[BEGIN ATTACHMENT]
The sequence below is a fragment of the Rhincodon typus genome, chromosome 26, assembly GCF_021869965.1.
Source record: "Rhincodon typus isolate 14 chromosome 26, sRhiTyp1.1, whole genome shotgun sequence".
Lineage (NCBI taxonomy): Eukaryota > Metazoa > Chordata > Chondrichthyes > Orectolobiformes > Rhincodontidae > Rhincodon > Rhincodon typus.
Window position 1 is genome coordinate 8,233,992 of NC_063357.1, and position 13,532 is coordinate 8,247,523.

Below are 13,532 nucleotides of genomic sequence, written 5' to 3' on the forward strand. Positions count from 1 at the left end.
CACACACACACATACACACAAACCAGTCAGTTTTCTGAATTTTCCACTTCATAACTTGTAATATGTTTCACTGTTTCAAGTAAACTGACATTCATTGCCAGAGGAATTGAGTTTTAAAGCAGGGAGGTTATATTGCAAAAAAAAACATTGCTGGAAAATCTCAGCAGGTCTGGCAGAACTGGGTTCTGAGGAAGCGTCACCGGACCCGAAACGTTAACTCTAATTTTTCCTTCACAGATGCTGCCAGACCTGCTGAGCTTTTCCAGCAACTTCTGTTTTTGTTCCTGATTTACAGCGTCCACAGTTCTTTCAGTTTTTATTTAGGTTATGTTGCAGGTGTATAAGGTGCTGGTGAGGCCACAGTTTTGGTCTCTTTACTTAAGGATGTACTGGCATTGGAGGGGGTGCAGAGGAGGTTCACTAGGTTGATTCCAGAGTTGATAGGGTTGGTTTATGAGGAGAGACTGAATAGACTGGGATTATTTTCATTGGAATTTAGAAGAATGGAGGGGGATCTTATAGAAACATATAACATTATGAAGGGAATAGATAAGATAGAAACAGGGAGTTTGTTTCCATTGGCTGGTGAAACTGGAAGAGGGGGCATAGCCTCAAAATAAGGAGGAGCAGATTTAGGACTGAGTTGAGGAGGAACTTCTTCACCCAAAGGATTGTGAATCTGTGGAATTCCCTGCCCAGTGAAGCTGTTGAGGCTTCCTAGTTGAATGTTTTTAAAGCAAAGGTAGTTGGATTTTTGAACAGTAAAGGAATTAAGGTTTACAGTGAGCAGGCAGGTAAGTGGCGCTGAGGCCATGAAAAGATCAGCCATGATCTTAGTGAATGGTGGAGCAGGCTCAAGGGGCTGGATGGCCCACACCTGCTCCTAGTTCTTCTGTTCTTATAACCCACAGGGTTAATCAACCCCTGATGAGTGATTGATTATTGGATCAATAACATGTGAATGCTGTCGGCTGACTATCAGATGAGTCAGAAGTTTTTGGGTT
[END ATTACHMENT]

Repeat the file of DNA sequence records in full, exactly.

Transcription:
The sequence below is a fragment of the Rhincodon typus genome, chromosome 26, assembly GCF_021869965.1.
Source record: "Rhincodon typus isolate 14 chromosome 26, sRhiTyp1.1, whole genome shotgun sequence".
Lineage (NCBI taxonomy): Eukaryota > Metazoa > Chordata > Chondrichthyes > Orectolobiformes > Rhincodontidae > Rhincodon > Rhincodon typus.
Window position 1 is genome coordinate 8,233,992 of NC_063357.1, and position 13,532 is coordinate 8,247,523.

Below are 13,532 nucleotides of genomic sequence, written 5' to 3' on the forward strand. Positions count from 1 at the left end.
CACACACACACATACACACAAACCAGTCAGTTTTCTGAATTTTCCACTTCATAACTTGTAATATGTTTCACTGTTTCAAGTAAACTGACATTCATTGCCAGAGGAATTGAGTTTTAAAGCAGGGAGGTTATATTGCAAAAAAAAACATTGCTGGAAAATCTCAGCAGGTCTGGCAGAACTGGGTTCTGAGGAAGCGTCACCGGACCCGAAACGTTAACTCTAATTTTTCCTTCACAGATGCTGCCAGACCTGCTGAGCTTTTCCAGCAACTTCTGTTTTTGTTCCTGATTTACAGCGTCCACAGTTCTTTCAGTTTTTATTTAGGTTATGTTGCAGGTGTATAAGGTGCTGGTGAGGCCACAGTTTTGGTCTCTTTACTTAAGGATGTACTGGCATTGGAGGGGGTGCAGAGGAGGTTCACTAGGTTGATTCCAGAGTTGATAGGGTTGGTTTATGAGGAGAGACTGAATAGACTGGGATTATTTTCATTGGAATTTAGAAGAATGGAGGGGGATCTTATAGAAACATATAACATTATGAAGGGAATAGATAAGATAGAAACAGGGAGTTTGTTTCCATTGGCTGGTGAAACTGGAAGAGGGGGCATAGCCTCAAAATAAGGAGGAGCAGATTTAGGACTGAGTTGAGGAGGAACTTCTTCACCCAAAGGATTGTGAATCTGTGGAATTCCCTGCCCAGTGAAGCTGTTGAGGCTTCCTAGTTGAATGTTTTTAAAGCAAAGGTAGTTGGATTTTTGAACAGTAAAGGAATTAAGGTTTACAGTGAGCAGGCAGGTAAGTGGCGCTGAGGCCATGAAAAGATCAGCCATGATCTTAGTGAATGGTGGAGCAGGCTCAAGGGGCTGGATGGCCCACACCTGCTCCTAGTTCTTCTGTTCTTATAACCCACAGGGTTAATCAACCCCTGATGAGTGATTGATTATTGGATCAATAACATGTGAATGCTGTCGGCTGACTATCAGATGAGTCAGAAGTTTTTGGGTT